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Friday, November 21, 2014
Keystone Center works with national stakeholders to tackle honeybee threats
Months before the cranberry sauce and the pumpkin pie arrived on your holiday table, bees helped bring those foods to life.
The buzzing insects are the primary pollinators that make one-third of global food production possible, and for the last decade beekeepers have raised alarms because the bugs have been dying at unprecedented rates.
Now the Keystone Center, a nonprofit headquartered in Summit County that brings together diverse stakeholders to discuss controversial issues, has gotten involved. The center is facilitating discussions with industry leaders, government agencies, universities, conservation groups and other partners about how to address the problem.
“Honeybees are a really important player in our food supply,” said Julie Shapiro, the center’s lead on the project.
The issues facing the bees aren’t limited to colony collapse disorder, or the drastic rise in the number of disappearances of North American honeybee colonies since 2006, Shapiro said, and declines in honeybee health don’t have any simple solutions.
“There’s no one problem or one silver bullet,” she said.
In June, the group officially formed the Honeybee Health Coalition with more than 30 members. Last month, the coalition released the first result of its meetings, a report called “Bee Healthy.”
The guiding document lists four priority areas of concern: hive management; forage and nutrition; crop pest management; and cross-industry education, outreach and coordination.
“It’s a very important document,” said Larry Gilliand, 74, a longtime Summit County resident who has kept bees in his backyard near Silverthorne for the last couple of years.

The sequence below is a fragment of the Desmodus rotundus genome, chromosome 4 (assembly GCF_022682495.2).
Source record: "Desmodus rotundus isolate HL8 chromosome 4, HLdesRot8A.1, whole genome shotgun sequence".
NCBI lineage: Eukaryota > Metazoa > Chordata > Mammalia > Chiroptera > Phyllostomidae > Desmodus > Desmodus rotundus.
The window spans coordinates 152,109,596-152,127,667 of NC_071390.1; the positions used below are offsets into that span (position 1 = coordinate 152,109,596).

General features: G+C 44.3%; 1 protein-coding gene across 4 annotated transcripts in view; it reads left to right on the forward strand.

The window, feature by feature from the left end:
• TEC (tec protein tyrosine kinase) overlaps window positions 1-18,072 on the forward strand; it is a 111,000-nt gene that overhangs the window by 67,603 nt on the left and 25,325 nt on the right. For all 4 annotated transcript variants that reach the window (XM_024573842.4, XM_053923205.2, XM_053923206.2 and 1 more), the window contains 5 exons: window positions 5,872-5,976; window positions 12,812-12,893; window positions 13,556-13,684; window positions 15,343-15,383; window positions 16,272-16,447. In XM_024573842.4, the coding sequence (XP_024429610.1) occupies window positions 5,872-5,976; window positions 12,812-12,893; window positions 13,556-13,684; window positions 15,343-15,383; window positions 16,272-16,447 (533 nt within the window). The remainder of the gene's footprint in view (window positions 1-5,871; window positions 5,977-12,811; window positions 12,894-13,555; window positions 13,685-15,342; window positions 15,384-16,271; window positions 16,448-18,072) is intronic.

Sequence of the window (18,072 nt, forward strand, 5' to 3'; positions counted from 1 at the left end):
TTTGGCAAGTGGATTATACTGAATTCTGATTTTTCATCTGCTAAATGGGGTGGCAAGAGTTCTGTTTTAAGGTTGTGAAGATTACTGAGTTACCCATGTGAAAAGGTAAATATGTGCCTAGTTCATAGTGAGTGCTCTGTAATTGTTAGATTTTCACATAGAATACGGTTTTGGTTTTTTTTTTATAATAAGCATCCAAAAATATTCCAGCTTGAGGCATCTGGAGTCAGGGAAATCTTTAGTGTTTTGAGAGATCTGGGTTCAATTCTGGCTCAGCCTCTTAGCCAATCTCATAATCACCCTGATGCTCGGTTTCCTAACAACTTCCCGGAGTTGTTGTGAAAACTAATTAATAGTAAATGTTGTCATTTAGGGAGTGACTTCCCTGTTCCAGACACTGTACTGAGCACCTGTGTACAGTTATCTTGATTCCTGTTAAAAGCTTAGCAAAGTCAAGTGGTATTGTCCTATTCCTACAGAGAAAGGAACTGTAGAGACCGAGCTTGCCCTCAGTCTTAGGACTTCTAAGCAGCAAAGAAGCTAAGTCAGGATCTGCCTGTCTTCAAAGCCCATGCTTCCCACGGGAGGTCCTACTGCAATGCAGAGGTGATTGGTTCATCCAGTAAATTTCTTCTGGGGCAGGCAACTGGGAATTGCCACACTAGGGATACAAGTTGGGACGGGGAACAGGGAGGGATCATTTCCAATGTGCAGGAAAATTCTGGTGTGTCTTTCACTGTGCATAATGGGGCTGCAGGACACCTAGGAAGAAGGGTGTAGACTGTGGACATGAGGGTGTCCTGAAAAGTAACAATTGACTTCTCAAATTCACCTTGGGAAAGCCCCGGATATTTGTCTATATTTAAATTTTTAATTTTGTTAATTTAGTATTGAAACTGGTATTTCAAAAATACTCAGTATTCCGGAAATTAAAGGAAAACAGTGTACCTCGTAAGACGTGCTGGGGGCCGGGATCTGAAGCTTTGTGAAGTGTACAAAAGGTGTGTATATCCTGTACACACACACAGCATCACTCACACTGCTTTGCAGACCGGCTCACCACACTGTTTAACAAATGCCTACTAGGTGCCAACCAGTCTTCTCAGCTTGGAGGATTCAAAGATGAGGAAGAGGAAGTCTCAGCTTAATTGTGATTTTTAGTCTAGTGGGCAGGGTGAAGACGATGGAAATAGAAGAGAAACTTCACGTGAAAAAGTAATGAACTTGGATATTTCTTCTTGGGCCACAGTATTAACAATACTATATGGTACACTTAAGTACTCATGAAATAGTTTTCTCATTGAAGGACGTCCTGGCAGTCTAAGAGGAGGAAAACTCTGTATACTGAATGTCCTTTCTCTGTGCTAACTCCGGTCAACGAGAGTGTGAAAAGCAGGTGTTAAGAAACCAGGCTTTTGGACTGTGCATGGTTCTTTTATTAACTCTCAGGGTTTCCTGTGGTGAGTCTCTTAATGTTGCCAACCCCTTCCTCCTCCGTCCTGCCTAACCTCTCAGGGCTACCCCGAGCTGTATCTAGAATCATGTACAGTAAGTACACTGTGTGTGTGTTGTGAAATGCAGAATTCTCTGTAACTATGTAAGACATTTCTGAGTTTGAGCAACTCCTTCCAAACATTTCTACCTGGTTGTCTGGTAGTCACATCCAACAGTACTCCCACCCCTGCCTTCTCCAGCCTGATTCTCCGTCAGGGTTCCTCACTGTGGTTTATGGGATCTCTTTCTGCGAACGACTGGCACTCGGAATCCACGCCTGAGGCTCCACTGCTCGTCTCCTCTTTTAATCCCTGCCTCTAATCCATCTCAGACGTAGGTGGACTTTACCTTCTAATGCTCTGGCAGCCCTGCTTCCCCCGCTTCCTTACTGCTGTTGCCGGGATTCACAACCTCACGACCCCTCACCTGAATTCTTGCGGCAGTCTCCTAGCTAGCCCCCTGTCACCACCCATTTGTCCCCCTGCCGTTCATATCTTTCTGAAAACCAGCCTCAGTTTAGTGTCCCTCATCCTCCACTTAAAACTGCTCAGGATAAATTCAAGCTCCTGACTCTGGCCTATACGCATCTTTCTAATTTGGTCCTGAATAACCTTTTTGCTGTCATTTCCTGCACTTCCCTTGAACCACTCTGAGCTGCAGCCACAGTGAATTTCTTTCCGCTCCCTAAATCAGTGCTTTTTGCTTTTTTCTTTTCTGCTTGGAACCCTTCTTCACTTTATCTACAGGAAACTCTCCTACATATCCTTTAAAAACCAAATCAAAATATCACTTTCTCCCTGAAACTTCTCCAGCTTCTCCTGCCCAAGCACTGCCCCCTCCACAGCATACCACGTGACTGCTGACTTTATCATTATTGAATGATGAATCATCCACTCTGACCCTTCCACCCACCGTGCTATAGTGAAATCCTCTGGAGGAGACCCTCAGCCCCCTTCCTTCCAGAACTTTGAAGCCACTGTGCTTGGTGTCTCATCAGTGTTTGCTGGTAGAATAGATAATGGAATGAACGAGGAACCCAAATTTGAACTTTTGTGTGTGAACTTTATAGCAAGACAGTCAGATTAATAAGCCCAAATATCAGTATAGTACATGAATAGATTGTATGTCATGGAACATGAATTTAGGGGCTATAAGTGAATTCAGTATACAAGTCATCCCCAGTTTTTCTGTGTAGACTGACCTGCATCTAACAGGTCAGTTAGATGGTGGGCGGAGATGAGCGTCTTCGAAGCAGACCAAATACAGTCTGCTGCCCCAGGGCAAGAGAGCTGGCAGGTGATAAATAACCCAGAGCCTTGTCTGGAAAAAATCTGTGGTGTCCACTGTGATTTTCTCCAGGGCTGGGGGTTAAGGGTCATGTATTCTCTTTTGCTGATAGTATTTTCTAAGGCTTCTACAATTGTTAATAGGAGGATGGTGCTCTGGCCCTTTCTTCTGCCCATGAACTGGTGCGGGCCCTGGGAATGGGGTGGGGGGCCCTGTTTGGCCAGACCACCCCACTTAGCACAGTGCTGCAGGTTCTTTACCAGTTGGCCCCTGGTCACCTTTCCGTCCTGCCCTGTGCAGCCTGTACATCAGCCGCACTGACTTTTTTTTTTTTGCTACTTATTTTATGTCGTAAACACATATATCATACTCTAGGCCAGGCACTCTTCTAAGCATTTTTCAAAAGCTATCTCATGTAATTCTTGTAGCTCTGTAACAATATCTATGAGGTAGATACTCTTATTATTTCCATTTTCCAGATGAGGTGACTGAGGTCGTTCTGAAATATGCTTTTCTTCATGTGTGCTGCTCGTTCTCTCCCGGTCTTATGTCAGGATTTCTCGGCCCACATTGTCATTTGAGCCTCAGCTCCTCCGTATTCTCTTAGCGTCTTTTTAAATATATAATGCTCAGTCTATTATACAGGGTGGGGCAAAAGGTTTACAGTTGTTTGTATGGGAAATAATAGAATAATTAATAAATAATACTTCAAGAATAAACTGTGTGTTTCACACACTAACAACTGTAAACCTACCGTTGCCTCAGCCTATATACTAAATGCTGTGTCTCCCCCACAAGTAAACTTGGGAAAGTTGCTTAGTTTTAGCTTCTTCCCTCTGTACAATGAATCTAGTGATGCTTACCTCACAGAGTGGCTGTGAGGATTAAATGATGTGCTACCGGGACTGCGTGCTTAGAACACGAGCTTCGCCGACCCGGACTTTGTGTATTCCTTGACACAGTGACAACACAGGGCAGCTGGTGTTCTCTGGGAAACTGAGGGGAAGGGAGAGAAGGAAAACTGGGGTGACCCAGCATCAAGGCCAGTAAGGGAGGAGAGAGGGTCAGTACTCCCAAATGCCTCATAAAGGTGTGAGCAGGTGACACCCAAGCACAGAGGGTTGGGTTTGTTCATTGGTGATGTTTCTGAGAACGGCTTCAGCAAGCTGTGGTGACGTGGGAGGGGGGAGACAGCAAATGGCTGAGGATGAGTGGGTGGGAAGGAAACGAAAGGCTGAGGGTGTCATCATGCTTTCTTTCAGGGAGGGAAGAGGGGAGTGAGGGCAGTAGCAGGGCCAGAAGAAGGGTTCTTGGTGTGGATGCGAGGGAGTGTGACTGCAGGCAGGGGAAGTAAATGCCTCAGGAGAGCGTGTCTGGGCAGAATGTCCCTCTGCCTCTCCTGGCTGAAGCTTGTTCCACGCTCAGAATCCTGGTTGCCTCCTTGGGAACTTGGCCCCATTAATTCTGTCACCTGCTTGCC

Gilliland, who’s unaffiliated with the coalition, keeps three hives and closely researches and follows honeybee issues. Though he has concerns about the coalition’s approach, he called the document a good start.
‘BEE HEALTHY’ STRATEGIES
Under hive management, the coalition lists the Varroa destructor mite as one of the honeybee’s biggest threats.
“Even the best beekeepers could use help controlling it,” said George Hansen, a coalition member and past president of the American Beekeeping Federation.
The group plans to gather and transfer specific know-how and technologies to beekeepers to improve control of the mites and other pests and pathogens. The coalition will also promote science-based innovations, including the development and registration of new products, and create a best practices guide for managing the mites.
Under forage and nutrition, the group writes about creating high-quality bee-friendly landscapes when and where bees can most use them.
“Bees, like most species, need a healthy, diverse habitat for their foraging diet,” said Peter Berthelsen, a coalition member and director of habitat partnerships for Pheasants Forever.
Nutrition requirements vary regionally, so the coalition will focus on foraging needs in the agricultural lands of the Upper Midwest and then move to other parts of the country. The group also will encourage the development of supplemental nutrition options and the planting of bee-friendly cover crops.
Under crop pest management, the group wants to accelerate the adoption of the best known crop pest management practices.
Gregory Sekulic, agronomy specialist at Canola Council of Canada, said the coalition will promote crop- and product-specific practices that manage agricultural pests while ensuring the health of pollinators.